Why study Actuarial Science?

Studying actuarial science at postgraduate level can be very rewarding. You will develop a diverse skillset that will enable you not only to enter the actuarial industry, but also to transfer these skills, which by their nature are applicable to wider traditional and non-traditional disciplines, should you later decide on a different career path. Studying actuarial science before going into the workplace enables you to develop a deep understanding of the industry and the different types of actuarial roles, which will allow you to apply for roles in an area of interest based on the understanding you gain from the course. A career as an actuary will offer you financial rewards, growth opportunities, and engaging challenges. Actuaries enjoy a dynamic and impactful career with competitive salaries and a favourable work-life balance, especially compared to other high-earning roles in financial services like investment banking. Equally important, studying actuarial science at an accredited university by the Institute and Faculty of Actuaries (IFoA) in the UK will enable you to quickly gain exemptions from professional subjects you will be expected to take when you join a firm. These exams are inherently challenging, and this can be exacerbated when trying to fit them into your day job even with study leave. The number of exemptions and the flexibility with which you can gain them varies among institutions, so we recommend that you do your research.

Who should study an actuarial postgraduate course?

First, you should have an actuarial interest and usually a strong background in mathematical / quantitative subjects. However, whether you are fresh out of university or looking for a career change, or have some industry experience and are looking for a course to help you get a boost in your career or clear some of the professional exams, there is an actuarial course to suit you. For example, if you have limited experience or are new to actuarial science, you would look for a course that provides you with learning and the opportunity to gain exemptions from the Core Principle subjects. If you already have some experience and the appropriate Core Principles achieved, you may be looking to get through the remaining exams more quickly, hence be looking for a course that gives you the opportunity to study further Core Practice and Specialist Principle subjects. Depending on your course choices, you will be able to achieve the number of permitted exemptions for universities by the IFoA required to qualify as Fellow actuaries. To give you an idea, we next outline the general structure of the postgraduate degrees available.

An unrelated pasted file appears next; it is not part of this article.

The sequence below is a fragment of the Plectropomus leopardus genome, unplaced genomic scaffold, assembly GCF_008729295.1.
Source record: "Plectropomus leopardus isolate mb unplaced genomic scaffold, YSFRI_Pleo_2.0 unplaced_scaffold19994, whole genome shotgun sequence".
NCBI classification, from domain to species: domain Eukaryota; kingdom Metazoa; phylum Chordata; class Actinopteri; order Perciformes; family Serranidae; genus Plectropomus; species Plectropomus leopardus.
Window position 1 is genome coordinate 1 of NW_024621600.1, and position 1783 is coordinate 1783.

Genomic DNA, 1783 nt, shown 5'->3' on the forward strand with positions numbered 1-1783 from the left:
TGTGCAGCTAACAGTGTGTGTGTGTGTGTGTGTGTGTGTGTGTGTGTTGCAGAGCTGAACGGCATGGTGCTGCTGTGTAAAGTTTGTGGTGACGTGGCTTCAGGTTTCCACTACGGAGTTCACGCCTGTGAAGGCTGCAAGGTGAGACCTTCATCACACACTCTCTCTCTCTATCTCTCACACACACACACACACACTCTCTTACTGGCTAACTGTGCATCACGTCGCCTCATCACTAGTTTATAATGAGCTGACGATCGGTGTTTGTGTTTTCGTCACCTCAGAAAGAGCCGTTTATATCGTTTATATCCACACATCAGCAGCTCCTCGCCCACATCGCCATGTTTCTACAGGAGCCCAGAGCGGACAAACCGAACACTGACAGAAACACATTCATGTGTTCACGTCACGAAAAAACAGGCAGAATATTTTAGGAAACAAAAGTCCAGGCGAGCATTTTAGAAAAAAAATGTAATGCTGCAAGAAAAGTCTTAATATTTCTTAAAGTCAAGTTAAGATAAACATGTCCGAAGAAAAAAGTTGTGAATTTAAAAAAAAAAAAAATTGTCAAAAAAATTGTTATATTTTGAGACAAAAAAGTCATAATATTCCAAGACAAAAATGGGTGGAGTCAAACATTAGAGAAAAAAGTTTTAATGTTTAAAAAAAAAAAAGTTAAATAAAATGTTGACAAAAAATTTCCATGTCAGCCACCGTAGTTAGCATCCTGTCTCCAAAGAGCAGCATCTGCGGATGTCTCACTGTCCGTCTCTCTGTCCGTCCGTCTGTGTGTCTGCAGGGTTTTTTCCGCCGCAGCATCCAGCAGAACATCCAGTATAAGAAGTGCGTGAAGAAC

MSc Actuarial Science

In this postgraduate course, you will study statistics, probability, stochastic processes, survival models, economics, finance and investment, insurance, financial modelling and contracts valuation, with computer-based applications. This broad and varied syllabus is typically equivalent to the Core Principle subjects (CM1, CM2, CS1, CS2, CB1, CB2), and enables you to gain exemptions from them. Variants of the typical degree structure additionally offer you the opportunity to study modelling practice, by applying actuarial techniques to solve real-world problems, communication with non-actuaries on topics related to actuarial practice, but also business and predictive analytics modules that help you cultivate the skillset for modern actuaries and become competent in an ever-changing global business environment.

MSc Actuarial Management

This postgraduate course covers material related to the later stages of the professional exams, namely the Core Practice and Specialist Principle subjects. Such a course aims to delve into concepts of core practice as well as specialist actuarial areas mentioned earlier using technical and business skill learnt in Core Principles. You can gain exemptions from Actuarial Practice (CP1), Modelling Practice (CP2), Communications Practice (CP3) and the Specialist Principles (SP) subjects. A collection of business and data analytics modules is also offered.